you'll almost certainly want to :doc:`enable it </ref/clickjacking/>` to help
plug that security hole for browsers that support the header.


A lazily evaluated version of :func:`django.core.urlresolvers.reverse` was
added to allow using URL reversals before the project's URLConf gets loaded.

Assignment template tags

A new helper function,
:ref:`assignment_tag<howto-custom-template-tags-assignment-tags>`, was added to
``template.Library`` to ease the creation of template tags that store some
data in a specified context variable.

CSRF improvements

We've made various improvements to our CSRF features, including the
:func:`~django.views.decorators.csrf.ensure_csrf_cookie` decorator which can
help with AJAX heavy sites, protection for PUT and DELETE, and settings
:setting:`CSRF_COOKIE_SECURE` and :setting:`CSRF_COOKIE_PATH` which can improve
the security and usefulness of the CSRF protection. See the :doc:`CSRF docs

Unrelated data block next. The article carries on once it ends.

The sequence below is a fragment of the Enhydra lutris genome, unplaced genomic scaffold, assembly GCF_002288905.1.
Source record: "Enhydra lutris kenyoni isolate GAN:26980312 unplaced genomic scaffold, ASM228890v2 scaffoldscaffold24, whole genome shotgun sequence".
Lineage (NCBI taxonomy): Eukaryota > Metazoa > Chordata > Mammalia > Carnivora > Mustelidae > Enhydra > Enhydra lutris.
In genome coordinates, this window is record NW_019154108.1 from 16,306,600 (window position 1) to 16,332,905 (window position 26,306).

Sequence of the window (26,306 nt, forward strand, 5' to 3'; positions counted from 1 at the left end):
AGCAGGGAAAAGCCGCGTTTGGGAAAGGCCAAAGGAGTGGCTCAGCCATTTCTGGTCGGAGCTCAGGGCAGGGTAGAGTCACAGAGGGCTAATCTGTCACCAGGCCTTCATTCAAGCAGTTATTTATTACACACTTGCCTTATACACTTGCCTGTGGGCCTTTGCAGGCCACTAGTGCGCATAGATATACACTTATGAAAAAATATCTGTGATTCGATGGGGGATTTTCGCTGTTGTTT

</ref/contrib/csrf>` for more information.

Error report filtering

Two new function decorators, :func:`sensitive_variables` and
:func:`sensitive_post_parameters`, were added to allow designating the
traceback frames' local variables and request's POST parameters susceptible
to contain sensitive information and that should be filtered out of error

All POST parameters are now systematically filtered out of error reports for
certain :mod:`contrib.views.auth` views (``login``, ``password_reset_confirm``,
``password_change``, and ``add_view`` and ``user_change_password`` in the
``auth`` admin) to prevent the leaking of sensitive information such as user

You may override or customize the default filtering by writing a
:ref:`custom filter<custom-error-reports>`. Learn more on
:ref:`Filtering error reports<filtering-error-reports>`.

Minor features

Django 1.4 also includes several smaller improvements worth noting:

* A more usable stacktrace in the technical 500 page: frames in the stack
  trace which reference Django's code are dimmed out, while frames in user
  code are slightly emphasized. This change makes it easier to scan a stacktrace
  for issues in user code.

.. _backwards-incompatible-changes-1.4:

Backwards incompatible changes in 1.4

Compatibility with old signed data